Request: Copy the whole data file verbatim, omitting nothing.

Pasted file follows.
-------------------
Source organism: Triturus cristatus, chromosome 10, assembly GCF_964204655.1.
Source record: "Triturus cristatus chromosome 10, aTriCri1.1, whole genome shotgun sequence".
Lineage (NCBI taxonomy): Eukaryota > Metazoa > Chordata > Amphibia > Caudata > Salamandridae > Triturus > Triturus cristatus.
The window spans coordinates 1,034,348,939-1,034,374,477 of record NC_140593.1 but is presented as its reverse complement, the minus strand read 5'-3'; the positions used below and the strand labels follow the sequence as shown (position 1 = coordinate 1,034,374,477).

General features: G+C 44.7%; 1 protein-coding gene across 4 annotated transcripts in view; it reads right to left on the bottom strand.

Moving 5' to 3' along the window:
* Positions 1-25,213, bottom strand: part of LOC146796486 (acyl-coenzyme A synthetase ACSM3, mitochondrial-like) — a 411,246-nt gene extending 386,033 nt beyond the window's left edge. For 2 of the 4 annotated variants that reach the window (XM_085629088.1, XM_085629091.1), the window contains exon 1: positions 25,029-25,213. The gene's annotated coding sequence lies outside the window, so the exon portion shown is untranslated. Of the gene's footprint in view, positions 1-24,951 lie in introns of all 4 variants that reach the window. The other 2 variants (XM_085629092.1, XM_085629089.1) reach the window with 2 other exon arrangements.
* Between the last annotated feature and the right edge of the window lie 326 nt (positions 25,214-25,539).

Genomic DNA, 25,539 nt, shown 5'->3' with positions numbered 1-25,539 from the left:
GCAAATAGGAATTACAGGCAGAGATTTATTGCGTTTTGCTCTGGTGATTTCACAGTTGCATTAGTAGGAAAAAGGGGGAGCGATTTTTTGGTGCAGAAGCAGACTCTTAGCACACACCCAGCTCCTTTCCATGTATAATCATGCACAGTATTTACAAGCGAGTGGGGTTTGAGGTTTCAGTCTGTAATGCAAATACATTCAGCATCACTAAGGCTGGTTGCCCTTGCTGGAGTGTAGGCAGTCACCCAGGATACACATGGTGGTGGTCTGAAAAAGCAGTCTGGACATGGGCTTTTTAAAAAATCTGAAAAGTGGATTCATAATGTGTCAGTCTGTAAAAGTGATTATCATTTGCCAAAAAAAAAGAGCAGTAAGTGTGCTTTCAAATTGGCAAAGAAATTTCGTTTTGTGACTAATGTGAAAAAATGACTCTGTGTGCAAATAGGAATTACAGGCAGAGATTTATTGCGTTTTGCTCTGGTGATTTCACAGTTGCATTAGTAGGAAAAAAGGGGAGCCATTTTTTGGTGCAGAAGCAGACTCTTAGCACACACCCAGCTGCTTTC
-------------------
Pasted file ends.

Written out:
Source organism: Triturus cristatus, chromosome 10, assembly GCF_964204655.1.
Source record: "Triturus cristatus chromosome 10, aTriCri1.1, whole genome shotgun sequence".
Lineage (NCBI taxonomy): Eukaryota > Metazoa > Chordata > Amphibia > Caudata > Salamandridae > Triturus > Triturus cristatus.
The window spans coordinates 1,034,348,939-1,034,374,477 of record NC_140593.1 but is presented as its reverse complement, the minus strand read 5'-3'; the positions used below and the strand labels follow the sequence as shown (position 1 = coordinate 1,034,374,477).

General features: G+C 44.7%; 1 protein-coding gene across 4 annotated transcripts in view; it reads right to left on the bottom strand.

Moving 5' to 3' along the window:
* Positions 1-25,213, bottom strand: part of LOC146796486 (acyl-coenzyme A synthetase ACSM3, mitochondrial-like) — a 411,246-nt gene extending 386,033 nt beyond the window's left edge. For 2 of the 4 annotated variants that reach the window (XM_085629088.1, XM_085629091.1), the window contains exon 1: positions 25,029-25,213. The gene's annotated coding sequence lies outside the window, so the exon portion shown is untranslated. Of the gene's footprint in view, positions 1-24,951 lie in introns of all 4 variants that reach the window. The other 2 variants (XM_085629092.1, XM_085629089.1) reach the window with 2 other exon arrangements.
* Between the last annotated feature and the right edge of the window lie 326 nt (positions 25,214-25,539).

Genomic DNA, 25,539 nt, shown 5'->3' with positions numbered 1-25,539 from the left:
GCAAATAGGAATTACAGGCAGAGATTTATTGCGTTTTGCTCTGGTGATTTCACAGTTGCATTAGTAGGAAAAAGGGGGAGCGATTTTTTGGTGCAGAAGCAGACTCTTAGCACACACCCAGCTCCTTTCCATGTATAATCATGCACAGTATTTACAAGCGAGTGGGGTTTGAGGTTTCAGTCTGTAATGCAAATACATTCAGCATCACTAAGGCTGGTTGCCCTTGCTGGAGTGTAGGCAGTCACCCAGGATACACATGGTGGTGGTCTGAAAAAGCAGTCTGGACATGGGCTTTTTAAAAAATCTGAAAAGTGGATTCATAATGTGTCAGTCTGTAAAAGTGATTATCATTTGCCAAAAAAAAAGAGCAGTAAGTGTGCTTTCAAATTGGCAAAGAAATTTCGTTTTGTGACTAATGTGAAAAAATGACTCTGTGTGCAAATAGGAATTACAGGCAGAGATTTATTGCGTTTTGCTCTGGTGATTTCACAGTTGCATTAGTAGGAAAAAAGGGGAGCCATTTTTTGGTGCAGAAGCAGACTCTTAGCACACACCCAGCTGCTTTC